BYOD is an acronym for “Bring Your Own Device”, in other words – using your own technology for work purposes.
The workplace is changing and the tools we use to work are changing. Gone are the days when employees will quietly accept whatever hardware the IT department has provided.
Many of us are now using our own smart phones and tablets for work purposes making BYOD commonplace. People are working more of the time, at times that suit them and with devices they like. Boundaries between work and home life are becoming more blurred and many welcome the flexibility this brings (e.g. working parents).
A recent Fortinet survey of young ‘20 something’ workers asked their attitudes about BYOD policies. More than half view it as their ‘right’ to use their own mobile devices at work, rather than BYOD being just a ‘privilege’. Digital natives expect to be able to use their own choice of technology, sometimes using several devices and expecting them to operate seamlessly at work.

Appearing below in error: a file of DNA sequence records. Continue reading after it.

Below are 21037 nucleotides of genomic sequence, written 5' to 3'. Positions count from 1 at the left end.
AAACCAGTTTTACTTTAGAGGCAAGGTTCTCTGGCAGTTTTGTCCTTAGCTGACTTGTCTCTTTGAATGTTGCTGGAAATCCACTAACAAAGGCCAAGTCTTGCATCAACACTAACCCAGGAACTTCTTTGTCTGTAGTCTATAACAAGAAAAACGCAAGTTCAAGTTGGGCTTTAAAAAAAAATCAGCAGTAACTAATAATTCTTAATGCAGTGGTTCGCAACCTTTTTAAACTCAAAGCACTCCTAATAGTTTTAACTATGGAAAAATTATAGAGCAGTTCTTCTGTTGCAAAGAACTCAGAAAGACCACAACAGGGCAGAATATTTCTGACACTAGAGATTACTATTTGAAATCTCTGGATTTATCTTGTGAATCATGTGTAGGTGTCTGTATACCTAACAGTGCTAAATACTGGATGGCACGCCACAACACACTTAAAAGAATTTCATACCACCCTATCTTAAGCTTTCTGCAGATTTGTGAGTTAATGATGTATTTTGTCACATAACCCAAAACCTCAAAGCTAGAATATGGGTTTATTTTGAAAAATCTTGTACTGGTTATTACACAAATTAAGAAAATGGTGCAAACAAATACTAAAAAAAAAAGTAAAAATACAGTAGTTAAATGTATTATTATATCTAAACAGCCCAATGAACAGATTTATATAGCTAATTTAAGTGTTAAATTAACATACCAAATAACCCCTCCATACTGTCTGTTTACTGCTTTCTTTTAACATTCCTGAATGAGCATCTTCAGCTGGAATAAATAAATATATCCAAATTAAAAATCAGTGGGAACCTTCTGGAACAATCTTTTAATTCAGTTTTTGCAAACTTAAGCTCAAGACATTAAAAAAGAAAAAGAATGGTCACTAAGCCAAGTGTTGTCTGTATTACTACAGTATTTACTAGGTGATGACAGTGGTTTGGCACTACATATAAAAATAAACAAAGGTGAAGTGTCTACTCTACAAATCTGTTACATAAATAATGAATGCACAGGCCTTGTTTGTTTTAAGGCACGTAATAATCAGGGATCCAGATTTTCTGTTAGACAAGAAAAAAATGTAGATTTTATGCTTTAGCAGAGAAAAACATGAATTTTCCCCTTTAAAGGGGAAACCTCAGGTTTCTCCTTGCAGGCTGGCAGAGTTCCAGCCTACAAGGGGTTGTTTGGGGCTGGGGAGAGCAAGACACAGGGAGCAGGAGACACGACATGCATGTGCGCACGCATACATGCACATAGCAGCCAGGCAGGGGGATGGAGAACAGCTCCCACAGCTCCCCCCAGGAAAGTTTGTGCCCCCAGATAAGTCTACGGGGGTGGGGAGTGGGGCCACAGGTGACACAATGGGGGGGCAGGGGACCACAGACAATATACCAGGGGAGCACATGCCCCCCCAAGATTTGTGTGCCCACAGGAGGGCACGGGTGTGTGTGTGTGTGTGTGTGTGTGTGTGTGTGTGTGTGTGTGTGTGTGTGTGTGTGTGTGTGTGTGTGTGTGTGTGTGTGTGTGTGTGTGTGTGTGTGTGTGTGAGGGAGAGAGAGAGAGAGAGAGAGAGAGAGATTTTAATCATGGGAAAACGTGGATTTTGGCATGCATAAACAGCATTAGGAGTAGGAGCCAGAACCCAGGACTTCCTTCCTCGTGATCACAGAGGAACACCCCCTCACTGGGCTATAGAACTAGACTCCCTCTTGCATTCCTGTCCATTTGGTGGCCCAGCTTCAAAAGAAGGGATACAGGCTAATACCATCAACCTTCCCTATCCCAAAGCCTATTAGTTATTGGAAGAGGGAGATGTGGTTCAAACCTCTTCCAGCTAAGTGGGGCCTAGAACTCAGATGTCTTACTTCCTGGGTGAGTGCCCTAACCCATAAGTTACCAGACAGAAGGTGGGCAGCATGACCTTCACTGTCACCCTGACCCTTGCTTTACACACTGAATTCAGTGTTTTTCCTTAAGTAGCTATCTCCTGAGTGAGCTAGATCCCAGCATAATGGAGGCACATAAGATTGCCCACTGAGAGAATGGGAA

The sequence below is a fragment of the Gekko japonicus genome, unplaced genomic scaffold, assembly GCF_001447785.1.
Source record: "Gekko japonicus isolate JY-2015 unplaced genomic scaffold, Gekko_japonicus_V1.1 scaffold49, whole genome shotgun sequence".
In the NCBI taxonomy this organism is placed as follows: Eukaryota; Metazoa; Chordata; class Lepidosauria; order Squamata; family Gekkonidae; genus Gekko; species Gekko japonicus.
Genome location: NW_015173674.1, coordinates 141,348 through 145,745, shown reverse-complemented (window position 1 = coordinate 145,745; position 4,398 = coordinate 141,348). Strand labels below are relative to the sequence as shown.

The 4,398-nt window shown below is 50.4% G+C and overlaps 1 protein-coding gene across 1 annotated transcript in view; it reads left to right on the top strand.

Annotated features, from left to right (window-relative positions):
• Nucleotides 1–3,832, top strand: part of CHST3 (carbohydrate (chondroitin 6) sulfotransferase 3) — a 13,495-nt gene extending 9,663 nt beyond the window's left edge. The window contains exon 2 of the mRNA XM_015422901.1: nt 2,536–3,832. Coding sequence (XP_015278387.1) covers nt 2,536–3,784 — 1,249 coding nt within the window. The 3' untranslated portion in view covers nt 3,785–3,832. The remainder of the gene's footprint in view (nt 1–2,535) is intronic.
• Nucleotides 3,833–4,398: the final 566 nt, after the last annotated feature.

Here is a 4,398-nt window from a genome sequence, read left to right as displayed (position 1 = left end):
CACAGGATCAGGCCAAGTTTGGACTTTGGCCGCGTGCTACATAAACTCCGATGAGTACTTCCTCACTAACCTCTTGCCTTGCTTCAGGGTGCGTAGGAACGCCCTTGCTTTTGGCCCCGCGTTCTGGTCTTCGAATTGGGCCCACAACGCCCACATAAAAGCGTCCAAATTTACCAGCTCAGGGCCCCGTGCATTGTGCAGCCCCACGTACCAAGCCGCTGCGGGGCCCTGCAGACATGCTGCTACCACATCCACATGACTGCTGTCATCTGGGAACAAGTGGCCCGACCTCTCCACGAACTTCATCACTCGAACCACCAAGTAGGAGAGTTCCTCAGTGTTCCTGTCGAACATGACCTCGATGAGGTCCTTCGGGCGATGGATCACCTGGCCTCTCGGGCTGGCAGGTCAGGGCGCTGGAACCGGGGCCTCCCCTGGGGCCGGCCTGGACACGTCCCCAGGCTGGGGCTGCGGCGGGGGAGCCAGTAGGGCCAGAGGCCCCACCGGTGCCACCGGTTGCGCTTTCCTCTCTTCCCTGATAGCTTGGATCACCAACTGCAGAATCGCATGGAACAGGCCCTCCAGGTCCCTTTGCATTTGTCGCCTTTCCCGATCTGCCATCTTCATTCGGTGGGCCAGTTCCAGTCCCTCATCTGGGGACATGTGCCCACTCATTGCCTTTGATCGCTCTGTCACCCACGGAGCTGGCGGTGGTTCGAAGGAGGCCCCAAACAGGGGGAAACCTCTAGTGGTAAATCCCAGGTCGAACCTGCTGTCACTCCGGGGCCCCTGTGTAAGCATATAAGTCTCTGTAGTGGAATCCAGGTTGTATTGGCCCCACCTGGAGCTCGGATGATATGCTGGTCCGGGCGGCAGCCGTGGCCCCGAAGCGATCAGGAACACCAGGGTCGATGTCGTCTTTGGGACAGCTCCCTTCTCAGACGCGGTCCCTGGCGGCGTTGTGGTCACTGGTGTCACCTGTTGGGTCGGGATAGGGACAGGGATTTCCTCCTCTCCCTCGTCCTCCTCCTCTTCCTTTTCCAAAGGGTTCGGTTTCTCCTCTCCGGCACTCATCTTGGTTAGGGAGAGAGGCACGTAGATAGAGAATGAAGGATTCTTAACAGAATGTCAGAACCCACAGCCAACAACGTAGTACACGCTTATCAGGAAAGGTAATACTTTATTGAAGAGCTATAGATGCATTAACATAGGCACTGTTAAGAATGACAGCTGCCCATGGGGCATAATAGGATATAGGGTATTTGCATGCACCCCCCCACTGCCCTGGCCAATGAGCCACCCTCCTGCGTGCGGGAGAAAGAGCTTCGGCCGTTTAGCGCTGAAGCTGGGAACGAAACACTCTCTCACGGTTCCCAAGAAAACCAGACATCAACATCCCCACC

From their perspective, the primary driver is that they can constantly access their preferred applications, especially social media. 35% admitted they could not go a day without accessing social networks and 47% unable to last a day without SMS. Recent research by HP showed that a similar study group of digital natives were texting over 4,000 times a month.
Digital immigrants, those less willing to use social media and new technologies, often struggle to grasp these concepts and the ways in which the younger generations are working. And the next generation will demand even more flexibility. It won’t be long until they are running our companies and boardrooms. Some already are.
Some IT departments hoped that BYOD would disappear. It is becoming apparent that it is here to stay and brings about a new way of thinking. Instead of each device being a corporate asset, which the company has complete control of, the new way of thinking is that each device is an enabler for employees to become more efficient and work anywhere. Clearly there are issues that need to be addressed such as security and legal compliance.
A lot of companies are using the Olympics as a trial run to test more flexible working and BYOD. This provides a great opportunity for new ways of working and making sure the system is engineered correctly.
Over the coming weeks I will be writing more about BYOD, focussing on the benefits and challenges and the key to implementing BYOD successfully.